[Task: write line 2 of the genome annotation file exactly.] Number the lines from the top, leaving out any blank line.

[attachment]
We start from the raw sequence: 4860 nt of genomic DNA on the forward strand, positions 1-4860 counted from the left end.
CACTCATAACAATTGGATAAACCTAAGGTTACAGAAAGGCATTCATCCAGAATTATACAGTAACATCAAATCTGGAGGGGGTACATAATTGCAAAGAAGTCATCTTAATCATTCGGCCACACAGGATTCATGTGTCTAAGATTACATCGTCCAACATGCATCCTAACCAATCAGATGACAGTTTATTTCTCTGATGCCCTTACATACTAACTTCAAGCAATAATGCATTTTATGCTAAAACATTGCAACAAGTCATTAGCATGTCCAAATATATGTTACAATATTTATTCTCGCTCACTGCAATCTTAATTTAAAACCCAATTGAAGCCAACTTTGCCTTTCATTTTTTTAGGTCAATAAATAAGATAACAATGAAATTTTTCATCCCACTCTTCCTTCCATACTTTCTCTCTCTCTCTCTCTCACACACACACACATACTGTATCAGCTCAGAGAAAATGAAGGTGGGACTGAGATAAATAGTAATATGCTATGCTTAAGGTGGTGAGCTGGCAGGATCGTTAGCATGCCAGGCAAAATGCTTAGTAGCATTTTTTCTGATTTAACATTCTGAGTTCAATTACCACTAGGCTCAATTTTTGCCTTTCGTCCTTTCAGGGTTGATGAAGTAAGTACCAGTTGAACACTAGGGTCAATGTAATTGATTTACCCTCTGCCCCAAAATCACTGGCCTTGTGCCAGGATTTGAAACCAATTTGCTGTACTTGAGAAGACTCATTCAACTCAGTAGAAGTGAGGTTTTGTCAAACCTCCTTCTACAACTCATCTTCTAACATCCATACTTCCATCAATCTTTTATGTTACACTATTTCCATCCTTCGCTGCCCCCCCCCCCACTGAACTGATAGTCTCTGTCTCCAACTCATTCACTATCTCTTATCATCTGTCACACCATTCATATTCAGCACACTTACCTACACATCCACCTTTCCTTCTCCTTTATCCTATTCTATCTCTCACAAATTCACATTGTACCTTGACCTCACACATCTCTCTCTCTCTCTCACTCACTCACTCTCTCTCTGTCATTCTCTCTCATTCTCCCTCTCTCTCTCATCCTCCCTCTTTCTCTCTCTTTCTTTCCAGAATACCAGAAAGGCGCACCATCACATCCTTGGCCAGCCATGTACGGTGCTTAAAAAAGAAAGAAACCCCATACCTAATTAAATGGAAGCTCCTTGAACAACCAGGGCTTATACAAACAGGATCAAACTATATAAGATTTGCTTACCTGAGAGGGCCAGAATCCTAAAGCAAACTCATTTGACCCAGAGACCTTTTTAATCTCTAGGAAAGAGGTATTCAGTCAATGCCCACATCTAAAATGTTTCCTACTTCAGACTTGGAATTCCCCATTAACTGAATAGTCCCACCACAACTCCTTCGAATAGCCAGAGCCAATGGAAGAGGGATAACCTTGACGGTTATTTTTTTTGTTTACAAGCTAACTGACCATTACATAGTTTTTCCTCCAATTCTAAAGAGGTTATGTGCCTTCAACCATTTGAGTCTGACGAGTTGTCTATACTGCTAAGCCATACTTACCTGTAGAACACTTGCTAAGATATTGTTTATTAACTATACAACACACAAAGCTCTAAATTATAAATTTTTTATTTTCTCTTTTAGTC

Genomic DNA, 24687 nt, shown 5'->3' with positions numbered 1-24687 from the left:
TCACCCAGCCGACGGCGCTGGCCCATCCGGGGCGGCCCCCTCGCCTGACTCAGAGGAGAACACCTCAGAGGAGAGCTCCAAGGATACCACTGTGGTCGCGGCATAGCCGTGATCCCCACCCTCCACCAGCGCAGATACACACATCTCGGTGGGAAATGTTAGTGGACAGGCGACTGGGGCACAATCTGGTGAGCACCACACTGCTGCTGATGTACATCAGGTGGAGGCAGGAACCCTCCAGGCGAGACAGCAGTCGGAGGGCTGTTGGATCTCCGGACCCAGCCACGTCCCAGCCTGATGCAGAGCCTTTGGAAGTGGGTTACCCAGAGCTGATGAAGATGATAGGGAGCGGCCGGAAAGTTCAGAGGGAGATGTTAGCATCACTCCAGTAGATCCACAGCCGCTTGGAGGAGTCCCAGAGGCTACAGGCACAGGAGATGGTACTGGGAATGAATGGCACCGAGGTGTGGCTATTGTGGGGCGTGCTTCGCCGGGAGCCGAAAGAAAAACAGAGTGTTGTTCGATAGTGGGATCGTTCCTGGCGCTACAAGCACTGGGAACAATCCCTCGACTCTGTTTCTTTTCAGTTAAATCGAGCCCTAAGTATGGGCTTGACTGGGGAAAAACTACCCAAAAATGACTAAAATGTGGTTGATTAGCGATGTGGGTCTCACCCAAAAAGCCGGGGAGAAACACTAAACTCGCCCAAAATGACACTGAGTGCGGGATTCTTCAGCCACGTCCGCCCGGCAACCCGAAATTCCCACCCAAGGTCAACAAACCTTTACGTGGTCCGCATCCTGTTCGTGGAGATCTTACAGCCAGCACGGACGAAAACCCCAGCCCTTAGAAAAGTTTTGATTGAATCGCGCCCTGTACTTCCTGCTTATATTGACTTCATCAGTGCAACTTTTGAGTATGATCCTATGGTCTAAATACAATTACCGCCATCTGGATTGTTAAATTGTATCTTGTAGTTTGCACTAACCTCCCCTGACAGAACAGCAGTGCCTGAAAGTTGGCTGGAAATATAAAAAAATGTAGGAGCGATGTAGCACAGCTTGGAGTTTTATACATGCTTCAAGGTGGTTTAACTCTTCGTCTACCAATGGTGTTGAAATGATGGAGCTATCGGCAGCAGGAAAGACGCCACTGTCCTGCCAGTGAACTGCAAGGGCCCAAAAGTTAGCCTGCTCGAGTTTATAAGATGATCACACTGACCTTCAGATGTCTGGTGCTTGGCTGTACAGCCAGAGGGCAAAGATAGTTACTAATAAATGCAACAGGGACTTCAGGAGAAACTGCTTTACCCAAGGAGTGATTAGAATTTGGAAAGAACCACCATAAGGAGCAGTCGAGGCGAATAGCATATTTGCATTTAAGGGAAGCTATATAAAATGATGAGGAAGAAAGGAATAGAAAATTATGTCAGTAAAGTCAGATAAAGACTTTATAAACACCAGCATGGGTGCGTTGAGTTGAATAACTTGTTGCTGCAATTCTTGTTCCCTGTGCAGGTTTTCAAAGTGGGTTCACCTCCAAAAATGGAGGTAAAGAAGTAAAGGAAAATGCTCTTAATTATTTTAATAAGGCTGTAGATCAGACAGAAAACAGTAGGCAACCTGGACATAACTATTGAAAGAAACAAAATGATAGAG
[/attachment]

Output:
CACTCATAACAATTGGATAAACCTAAGGTTACAGAAAGGCATTCATCCAGAATTATACAGTAACATCAAATCTGGAGGGGGTACATAATTGCAAAGAAGTCATCTTAATCATTCGGCCACACAGGATTCATGTGTCTAAGATTACATCGTCCAACATGCATCCTAACCAATCAGATGACAGTTTATTTCTCTGATGCCCTTACATACTAACTTCAAGCAATAATGCATTTTATGCTAAAACATTGCAACAAGTCATTAGCATGTCCAAATATATGTTACAATATTTATTCTCGCTCACTGCAATCTTAATTTAAAACCCAATTGAAGCCAACTTTGCCTTTCATTTTTTTAGGTCAATAAATAAGATAACAATGAAATTTTTCATCCCACTCTTCCTTCCATACTTTCTCTCTCTCTCTCTCTCACACACACACACATACTGTATCAGCTCAGAGAAAATGAAGGTGGGACTGAGATAAATAGTAATATGCTATGCTTAAGGTGGTGAGCTGGCAGGATCGTTAGCATGCCAGGCAAAATGCTTAGTAGCATTTTTTCTGATTTAACATTCTGAGTTCAATTACCACTAGGCTCAATTTTTGCCTTTCGTCCTTTCAGGGTTGATGAAGTAAGTACCAGTTGAACACTAGGGTCAATGTAATTGATTTACCCTCTGCCCCAAAATCACTGGCCTTGTGCCAGGATTTGAAACCAATTTGCTGTACTTGAGAAGACTCATTCAACTCAGTAGAAGTGAGGTTTTGTCAAACCTCCTTCTACAACTCATCTTCTAACATCCATACTTCCATCAATCTTTTATGTTACACTATTTCCATCCTTCGCTGCCCCCCCCCCCACTGAACTGATAGTCTCTGTCTCCAACTCATTCACTATCTCTTATCATCTGTCACACCATTCATATTCAGCACACTTACCTACACATCCACCTTTCCTTCTCCTTTATCCTATTCTATCTCTCACAAATTCACATTGTACCTTGACCTCACACATCTCTCTCTCTCTCTCACTCACTCACTCTCTCTCTGTCATTCTCTCTCATTCTCCCTCTCTCTCTCATCCTCCCTCTTTCTCTCTCTTTCTTTCCAGAATACCAGAAAGGCGCACCATCACATCCTTGGCCAGCCATGTACGGTGCTTAAAAAAGAAAGAAACCCCATACCTAATTAAATGGAAGCTCCTTGAACAACCAGGGCTTATACAAACAGGATCAAACTATATAAGATTTGCTTACCTGAGAGGGCCAGAATCCTAAAGCAAACTCATTTGACCCAGAGACCTTTTTAATCTCTAGGAAAGAGGTATTCAGTCAATGCCCACATCTAAAATGTTTCCTACTTCAGACTTGGAATTCCCCATTAACTGAATAGTCCCACCACAACTCCTTCGAATAGCCAGAGCCAATGGAAGAGGGATAACCTTGACGGTTATTTTTTTTGTTTACAAGCTAACTGACCATTACATAGTTTTTCCTCCAATTCTAAAGAGGTTATGTGCCTTCAACCATTTGAGTCTGACGAGTTGTCTATACTGCTAAGCCATACTTACCTGTAGAACACTTGCTAAGATATTGTTTATTAACTATACAACACACAAAGCTCTAAATTATAAATTTTTTATTTTCTCTTTTAGTC